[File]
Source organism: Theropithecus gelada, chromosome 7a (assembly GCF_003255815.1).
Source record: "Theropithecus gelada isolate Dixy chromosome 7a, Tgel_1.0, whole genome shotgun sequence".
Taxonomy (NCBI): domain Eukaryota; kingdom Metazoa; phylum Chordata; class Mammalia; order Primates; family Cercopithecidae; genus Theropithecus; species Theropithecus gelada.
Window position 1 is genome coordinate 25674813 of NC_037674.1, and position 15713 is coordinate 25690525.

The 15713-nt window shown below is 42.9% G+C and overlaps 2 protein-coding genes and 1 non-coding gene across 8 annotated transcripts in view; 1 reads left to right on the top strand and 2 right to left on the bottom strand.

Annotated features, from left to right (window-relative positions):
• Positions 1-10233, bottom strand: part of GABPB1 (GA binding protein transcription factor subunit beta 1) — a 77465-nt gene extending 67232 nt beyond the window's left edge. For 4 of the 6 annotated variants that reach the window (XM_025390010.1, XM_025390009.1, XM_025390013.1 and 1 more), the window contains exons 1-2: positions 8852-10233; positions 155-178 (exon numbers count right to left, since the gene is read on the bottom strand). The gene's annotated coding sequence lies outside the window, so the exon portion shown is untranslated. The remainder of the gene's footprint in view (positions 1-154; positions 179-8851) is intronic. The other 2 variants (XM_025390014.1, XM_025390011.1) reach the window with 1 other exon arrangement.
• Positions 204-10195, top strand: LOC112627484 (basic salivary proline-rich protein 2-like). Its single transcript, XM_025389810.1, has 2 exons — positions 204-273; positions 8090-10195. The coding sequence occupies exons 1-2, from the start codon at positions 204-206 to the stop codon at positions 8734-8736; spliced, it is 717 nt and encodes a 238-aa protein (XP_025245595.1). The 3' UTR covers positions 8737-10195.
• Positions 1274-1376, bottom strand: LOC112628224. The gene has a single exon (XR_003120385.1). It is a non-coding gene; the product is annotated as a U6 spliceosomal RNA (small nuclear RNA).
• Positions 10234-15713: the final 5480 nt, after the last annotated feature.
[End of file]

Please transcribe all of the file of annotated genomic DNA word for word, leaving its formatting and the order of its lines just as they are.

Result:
Source organism: Theropithecus gelada, chromosome 7a (assembly GCF_003255815.1).
Source record: "Theropithecus gelada isolate Dixy chromosome 7a, Tgel_1.0, whole genome shotgun sequence".
Taxonomy (NCBI): domain Eukaryota; kingdom Metazoa; phylum Chordata; class Mammalia; order Primates; family Cercopithecidae; genus Theropithecus; species Theropithecus gelada.
Window position 1 is genome coordinate 25674813 of NC_037674.1, and position 15713 is coordinate 25690525.

The 15713-nt window shown below is 42.9% G+C and overlaps 2 protein-coding genes and 1 non-coding gene across 8 annotated transcripts in view; 1 reads left to right on the top strand and 2 right to left on the bottom strand.

Annotated features, from left to right (window-relative positions):
• Positions 1-10233, bottom strand: part of GABPB1 (GA binding protein transcription factor subunit beta 1) — a 77465-nt gene extending 67232 nt beyond the window's left edge. For 4 of the 6 annotated variants that reach the window (XM_025390010.1, XM_025390009.1, XM_025390013.1 and 1 more), the window contains exons 1-2: positions 8852-10233; positions 155-178 (exon numbers count right to left, since the gene is read on the bottom strand). The gene's annotated coding sequence lies outside the window, so the exon portion shown is untranslated. The remainder of the gene's footprint in view (positions 1-154; positions 179-8851) is intronic. The other 2 variants (XM_025390014.1, XM_025390011.1) reach the window with 1 other exon arrangement.
• Positions 204-10195, top strand: LOC112627484 (basic salivary proline-rich protein 2-like). Its single transcript, XM_025389810.1, has 2 exons — positions 204-273; positions 8090-10195. The coding sequence occupies exons 1-2, from the start codon at positions 204-206 to the stop codon at positions 8734-8736; spliced, it is 717 nt and encodes a 238-aa protein (XP_025245595.1). The 3' UTR covers positions 8737-10195.
• Positions 1274-1376, bottom strand: LOC112628224. The gene has a single exon (XR_003120385.1). It is a non-coding gene; the product is annotated as a U6 spliceosomal RNA (small nuclear RNA).
• Positions 10234-15713: the final 5480 nt, after the last annotated feature.